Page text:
Luxembourg Intensive Summer Program

A shorter version of the renowned MUDEC experience, the Luxembourg Intensive Summer Program is an ideal choice for students who may not have the opportunity to study for a semester in Luxembourg. The nine-credit-hour summer program is designed for the serious student wishing to complete an entire European-focused Thematic Sequence or Global Perspectives and/or other potential Foundation requirements in only seven weeks during the Summer Session.

Each summer, three Ohio-based Miami professors teach courses in Luxembourg that satisfy requirements of the Global Miami Plan curriculum.

  • The three courses may fulfill a Thematic Sequence, plus 3 hours towards the Global Perspectives requirement, or the courses may count as the completion of the Global Perspectives requirement, plus 3 hours toward another Global Miami Plan Foundation requirement.
  • There are no prerequisites for these courses, and students must take all three courses.
  • Classes meet Monday through Thursday and two 6-day (5-night) faculty-led study tours are embedded in the 7-week program.
  • All students live in a European homestay and therefore have an inside view of the local culture. They have the opportunity to interact with local people and learn about everyday life in Luxembourg.


Summer 2020

CSE270: Artificial Intelligence and the Meaning of Thought

Instructor: Dr. James Kiper,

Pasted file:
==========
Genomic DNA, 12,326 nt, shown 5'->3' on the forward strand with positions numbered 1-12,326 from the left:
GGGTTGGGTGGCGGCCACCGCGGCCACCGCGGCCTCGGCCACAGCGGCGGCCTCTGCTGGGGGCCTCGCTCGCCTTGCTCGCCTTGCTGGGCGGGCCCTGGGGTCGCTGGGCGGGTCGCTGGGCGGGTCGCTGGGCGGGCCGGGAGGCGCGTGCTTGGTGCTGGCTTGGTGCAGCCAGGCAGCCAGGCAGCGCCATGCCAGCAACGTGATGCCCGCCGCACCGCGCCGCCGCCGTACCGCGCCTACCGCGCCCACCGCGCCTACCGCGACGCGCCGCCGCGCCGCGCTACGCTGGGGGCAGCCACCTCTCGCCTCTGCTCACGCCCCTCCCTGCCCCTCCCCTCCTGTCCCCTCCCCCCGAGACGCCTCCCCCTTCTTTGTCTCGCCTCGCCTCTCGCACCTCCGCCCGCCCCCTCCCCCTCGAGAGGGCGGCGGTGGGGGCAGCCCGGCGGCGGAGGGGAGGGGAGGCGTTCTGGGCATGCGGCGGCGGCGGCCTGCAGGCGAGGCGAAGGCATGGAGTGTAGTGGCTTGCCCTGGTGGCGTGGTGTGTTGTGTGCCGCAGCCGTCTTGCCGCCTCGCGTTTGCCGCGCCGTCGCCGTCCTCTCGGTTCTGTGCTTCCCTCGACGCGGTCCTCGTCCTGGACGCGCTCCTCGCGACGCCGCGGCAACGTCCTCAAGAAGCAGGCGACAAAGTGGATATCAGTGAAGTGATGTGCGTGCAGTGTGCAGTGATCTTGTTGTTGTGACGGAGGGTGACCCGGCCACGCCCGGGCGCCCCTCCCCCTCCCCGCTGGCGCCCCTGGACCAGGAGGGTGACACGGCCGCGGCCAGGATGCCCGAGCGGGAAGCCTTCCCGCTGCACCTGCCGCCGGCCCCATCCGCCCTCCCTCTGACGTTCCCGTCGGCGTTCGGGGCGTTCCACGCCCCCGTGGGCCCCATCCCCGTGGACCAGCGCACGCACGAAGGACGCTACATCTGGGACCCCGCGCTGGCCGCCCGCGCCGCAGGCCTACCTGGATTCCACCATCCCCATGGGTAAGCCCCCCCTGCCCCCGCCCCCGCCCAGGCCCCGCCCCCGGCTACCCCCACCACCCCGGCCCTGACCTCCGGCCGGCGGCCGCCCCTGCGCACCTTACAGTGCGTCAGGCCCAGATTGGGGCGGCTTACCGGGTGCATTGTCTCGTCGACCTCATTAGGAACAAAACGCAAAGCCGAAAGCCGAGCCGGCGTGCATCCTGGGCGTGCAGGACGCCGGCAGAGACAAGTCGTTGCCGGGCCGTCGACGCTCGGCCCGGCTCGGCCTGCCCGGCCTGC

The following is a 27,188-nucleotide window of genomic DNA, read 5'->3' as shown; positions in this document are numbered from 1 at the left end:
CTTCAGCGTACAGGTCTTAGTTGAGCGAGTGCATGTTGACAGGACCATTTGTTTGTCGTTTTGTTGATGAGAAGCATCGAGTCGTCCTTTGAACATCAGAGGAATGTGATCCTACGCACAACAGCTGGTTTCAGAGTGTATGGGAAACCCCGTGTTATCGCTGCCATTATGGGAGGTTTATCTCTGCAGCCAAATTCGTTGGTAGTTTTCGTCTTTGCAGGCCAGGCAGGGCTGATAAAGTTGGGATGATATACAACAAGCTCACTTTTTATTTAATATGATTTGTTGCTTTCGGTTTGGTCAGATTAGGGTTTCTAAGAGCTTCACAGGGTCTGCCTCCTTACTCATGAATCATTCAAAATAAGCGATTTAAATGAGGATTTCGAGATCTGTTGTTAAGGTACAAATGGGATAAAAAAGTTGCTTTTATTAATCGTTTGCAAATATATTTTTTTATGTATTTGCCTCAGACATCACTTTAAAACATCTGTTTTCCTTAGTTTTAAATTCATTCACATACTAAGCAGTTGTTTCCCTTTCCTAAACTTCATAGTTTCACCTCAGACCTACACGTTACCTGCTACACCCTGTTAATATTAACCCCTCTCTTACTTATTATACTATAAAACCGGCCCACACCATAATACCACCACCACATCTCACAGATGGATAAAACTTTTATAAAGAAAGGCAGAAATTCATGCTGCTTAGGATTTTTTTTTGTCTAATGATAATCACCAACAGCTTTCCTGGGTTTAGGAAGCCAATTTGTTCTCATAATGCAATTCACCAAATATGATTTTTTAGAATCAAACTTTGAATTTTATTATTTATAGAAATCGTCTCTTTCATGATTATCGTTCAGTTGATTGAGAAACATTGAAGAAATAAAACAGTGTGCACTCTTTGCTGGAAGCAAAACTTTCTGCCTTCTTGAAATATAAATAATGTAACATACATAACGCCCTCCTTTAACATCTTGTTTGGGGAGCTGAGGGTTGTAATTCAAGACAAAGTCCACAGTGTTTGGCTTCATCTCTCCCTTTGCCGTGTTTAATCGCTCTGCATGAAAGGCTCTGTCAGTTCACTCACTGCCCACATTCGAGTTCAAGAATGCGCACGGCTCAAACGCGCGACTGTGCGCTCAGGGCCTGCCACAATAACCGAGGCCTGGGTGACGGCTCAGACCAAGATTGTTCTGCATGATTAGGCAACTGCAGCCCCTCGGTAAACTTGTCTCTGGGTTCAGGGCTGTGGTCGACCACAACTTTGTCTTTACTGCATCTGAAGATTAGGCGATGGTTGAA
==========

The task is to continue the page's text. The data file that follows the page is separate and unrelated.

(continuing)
This course is a blend of technological, mathematical, sociological, and historical perspectives on the central questions of "what is intelligence?" and "can or will computers think?" The course readings and discussions will help students know some of the important theories that are relevant to this question, setting the course topics in the historical context of Europe in 1820 to 1955.

PHL103: Ancient Graeco-Roman Ethics

Instructor: Dr. Pascal Massie,

This course includes a study tour to Sicily, Italy.

Ancient Graeco-Roman Ethics introduces students to the fundamental questions of philosophy. In the process, it teaches students basic reasoning skills, along with the methodologies and concepts used by philosophers. To be concerned with ancient philosophy is to be concerned with philosophy’s beginning. We will focus on the concepts of “virtue,” “duty,” “desire and pleasure,” and “community” (polis) which are central to ancient ethics.

HST270: The World in Miniature: Museums, Europe, and the World

Instructor: Dr. Steven Conn,

This course includes a study tour to Brussels, Belgium and Paris, France.

This course will introduce students to museums and to the wide range of issues, debates, and questions they raise and embody. We will examine the history of how exhibitions have translated objects into knowledge and we will ask questions about how that knowledge, in turn, tells us at least as much about the societies that built the exhibitions as about the subject they purport to display. The course will combine classroom discussions of the scholarship on museums and museum history with visits to several museums so that students can see and critique contemporary museum practice.